|Lacy, our Golden Laced Wyandotte, was one of four hens taken.|
It appears that four of our hens were stolen. Gertrude, Marigold, Lacy, and Paprika are gone.
I’m not exactly sure what time they were taken. It had been a busy day yesterday, so we decided to run out and grab a quick bite for dinner. It was getting dark, and the ladies were all headed into the coop, so we herded them in, closed the coop door, then latched the run door, and left them for the evening as usual.
We were gone a couple of hours, and were busy getting the girls ready for bed, when K let the dogs out for the night, and we heard a cluck—which meant a chicken was out. And I knew they were supposed to be tucked in.
I ran downstairs, and K ran out to the coop to find the backyard gate (the one leading to the back alley), the run door, and the coop door all wide open. Only Oreo was in the coop.
After dark, chickens can’t see well. If left outside, they will hunker down and ride the night out where they are, because they can’t move. Once in the coop, they won't move from their roost until daylight. I ran for a flashlight, all the while wondering what could have happened. I knew the coop door and run were securely closed when we left for dinner. I was certain of it.
While K headed out to look for them, I checked around and under things. I found Clover half wedged but OK under the coop steps, picked her up, and put her on the roost with Oreo. The two little Bantams were fine.
I must have walked the yard four or five times, then the alley, garage, and front yard several times, before heading back past the patio. I heard a rustling under a privet bush, and shone my light to see Violet peering at me, then making a run for the coop in the light from the porch and my flashlight. I put her safely in the coop.
But it became pretty clear that someone (who likely saw us leave) had probably entered through the alley, grabbed the four biggest (and therefore meatiest) hens (probably tried to grab Violet, but she got away and hid in the yard), and disappeared with them. No predator would have opened the gates and doors, and there would have been a flurry of feathers to mark the event. I know they were all safely buttoned up for the night.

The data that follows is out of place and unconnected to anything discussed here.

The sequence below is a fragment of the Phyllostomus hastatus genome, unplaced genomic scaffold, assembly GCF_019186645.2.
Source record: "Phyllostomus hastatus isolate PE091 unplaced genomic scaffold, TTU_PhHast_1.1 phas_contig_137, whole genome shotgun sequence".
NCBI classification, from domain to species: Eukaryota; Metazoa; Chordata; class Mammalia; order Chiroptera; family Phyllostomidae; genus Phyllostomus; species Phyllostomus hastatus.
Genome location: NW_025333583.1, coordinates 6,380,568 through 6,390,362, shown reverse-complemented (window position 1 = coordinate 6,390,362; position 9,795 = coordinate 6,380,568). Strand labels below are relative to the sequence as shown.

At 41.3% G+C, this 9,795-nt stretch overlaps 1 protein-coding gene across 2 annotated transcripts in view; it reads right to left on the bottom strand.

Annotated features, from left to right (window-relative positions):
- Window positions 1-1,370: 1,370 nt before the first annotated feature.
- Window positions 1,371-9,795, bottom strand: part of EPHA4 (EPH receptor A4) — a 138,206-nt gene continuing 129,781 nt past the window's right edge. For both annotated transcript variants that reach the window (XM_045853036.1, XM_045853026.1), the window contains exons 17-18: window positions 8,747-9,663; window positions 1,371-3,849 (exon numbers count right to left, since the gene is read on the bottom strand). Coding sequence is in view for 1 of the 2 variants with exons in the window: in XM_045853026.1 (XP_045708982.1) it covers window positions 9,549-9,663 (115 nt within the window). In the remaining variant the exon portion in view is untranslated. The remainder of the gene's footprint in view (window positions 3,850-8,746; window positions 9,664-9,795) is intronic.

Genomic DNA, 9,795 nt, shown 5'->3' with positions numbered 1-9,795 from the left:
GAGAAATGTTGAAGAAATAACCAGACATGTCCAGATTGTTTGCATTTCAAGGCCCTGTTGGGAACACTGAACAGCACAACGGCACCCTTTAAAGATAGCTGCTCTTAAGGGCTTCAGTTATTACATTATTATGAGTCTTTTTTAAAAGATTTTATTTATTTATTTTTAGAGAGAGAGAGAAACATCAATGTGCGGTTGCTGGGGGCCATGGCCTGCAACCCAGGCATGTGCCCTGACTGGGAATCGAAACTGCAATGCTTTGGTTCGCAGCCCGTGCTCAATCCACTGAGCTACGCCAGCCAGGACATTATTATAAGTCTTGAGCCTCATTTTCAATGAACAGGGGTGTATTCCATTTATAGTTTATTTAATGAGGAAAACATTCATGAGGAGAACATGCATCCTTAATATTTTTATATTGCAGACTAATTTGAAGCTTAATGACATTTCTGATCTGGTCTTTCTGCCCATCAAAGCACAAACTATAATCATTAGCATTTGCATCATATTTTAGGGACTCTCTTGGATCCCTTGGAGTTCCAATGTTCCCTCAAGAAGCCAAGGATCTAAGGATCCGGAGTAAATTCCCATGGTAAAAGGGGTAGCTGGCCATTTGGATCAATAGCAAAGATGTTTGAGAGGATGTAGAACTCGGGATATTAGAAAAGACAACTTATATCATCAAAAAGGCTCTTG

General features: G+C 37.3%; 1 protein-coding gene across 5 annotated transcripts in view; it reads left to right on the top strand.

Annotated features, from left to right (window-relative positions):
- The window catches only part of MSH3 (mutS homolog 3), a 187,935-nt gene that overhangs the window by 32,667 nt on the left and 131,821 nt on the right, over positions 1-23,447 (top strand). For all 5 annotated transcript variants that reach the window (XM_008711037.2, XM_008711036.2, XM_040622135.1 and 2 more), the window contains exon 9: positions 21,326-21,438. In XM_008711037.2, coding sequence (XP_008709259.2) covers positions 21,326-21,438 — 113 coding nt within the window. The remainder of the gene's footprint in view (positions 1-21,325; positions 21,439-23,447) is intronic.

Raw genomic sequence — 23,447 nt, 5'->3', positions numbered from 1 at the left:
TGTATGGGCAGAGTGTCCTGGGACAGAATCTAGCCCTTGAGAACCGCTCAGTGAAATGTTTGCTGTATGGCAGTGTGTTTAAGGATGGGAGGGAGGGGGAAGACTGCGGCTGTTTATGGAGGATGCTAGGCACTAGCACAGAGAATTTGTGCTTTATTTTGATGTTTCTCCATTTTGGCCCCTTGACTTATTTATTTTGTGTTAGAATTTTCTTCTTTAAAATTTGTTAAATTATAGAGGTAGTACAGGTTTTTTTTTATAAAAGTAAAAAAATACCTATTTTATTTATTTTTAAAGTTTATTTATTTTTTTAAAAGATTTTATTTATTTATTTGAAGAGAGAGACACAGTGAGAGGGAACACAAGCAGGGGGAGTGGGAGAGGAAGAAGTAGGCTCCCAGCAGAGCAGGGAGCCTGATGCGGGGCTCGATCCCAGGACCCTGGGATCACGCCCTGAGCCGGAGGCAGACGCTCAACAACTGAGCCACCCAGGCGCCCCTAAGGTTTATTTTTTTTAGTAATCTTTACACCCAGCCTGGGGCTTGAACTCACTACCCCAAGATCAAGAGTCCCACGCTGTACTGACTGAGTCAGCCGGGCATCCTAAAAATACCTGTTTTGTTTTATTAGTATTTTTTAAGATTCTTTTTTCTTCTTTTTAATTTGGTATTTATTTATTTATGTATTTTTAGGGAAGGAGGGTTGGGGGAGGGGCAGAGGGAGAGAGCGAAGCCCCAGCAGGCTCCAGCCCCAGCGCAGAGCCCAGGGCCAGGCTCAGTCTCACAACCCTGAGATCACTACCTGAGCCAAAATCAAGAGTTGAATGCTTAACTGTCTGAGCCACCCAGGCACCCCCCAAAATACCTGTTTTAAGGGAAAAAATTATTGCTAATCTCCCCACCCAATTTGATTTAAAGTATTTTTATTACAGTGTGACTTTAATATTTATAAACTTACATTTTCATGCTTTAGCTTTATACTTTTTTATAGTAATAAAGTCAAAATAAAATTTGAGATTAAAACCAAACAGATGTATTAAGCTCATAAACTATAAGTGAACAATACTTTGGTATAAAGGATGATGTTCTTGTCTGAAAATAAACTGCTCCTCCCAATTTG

The girls were full of whys. Why would someone do that? They worried that whoever took them might not have carried them nicely, might have hurt them… I don’t think it seemed real to them that someone could have stolen them for food, and that they wouldn’t see them again.
It was a long night, and once the girls finally fell asleep, after many tears and questions, it was 3 a.m., and I couldn’t sleep. I sat downstairs and read, trying to stop my imagination from filling in details that we would never likely know.
I had worried that we would lose them to predators—raccoons, skunks, foxes, coyotes, even dogs—but that a human predator would take them hadn’t occurred to me.
This morning, I watched it grow light, hoping to see a fluffy yellow hen standing at the gate, or walking along the alley. But the yard feels bare and empty. Violet and the two Bantams are warm in the coop, but I feel convinced that the other four are gone for good. I’m picking up locks today. I called the police, and walked the scene of the crime with an officer who knew as well as I did that there was really no way to know where they went. He felt certain someone took them for their meat.
He said it was the first time in our small town that a theft of chickens—or a theft of an animal of any kind—had been reported since the 40s. He suggested a motion sensor light, and said they’d have extra patrols go by in the wee hours just to keep an eye on things.
All good preventative measures, and appreciated, but small comfort in the face of the loss of four beloved hens.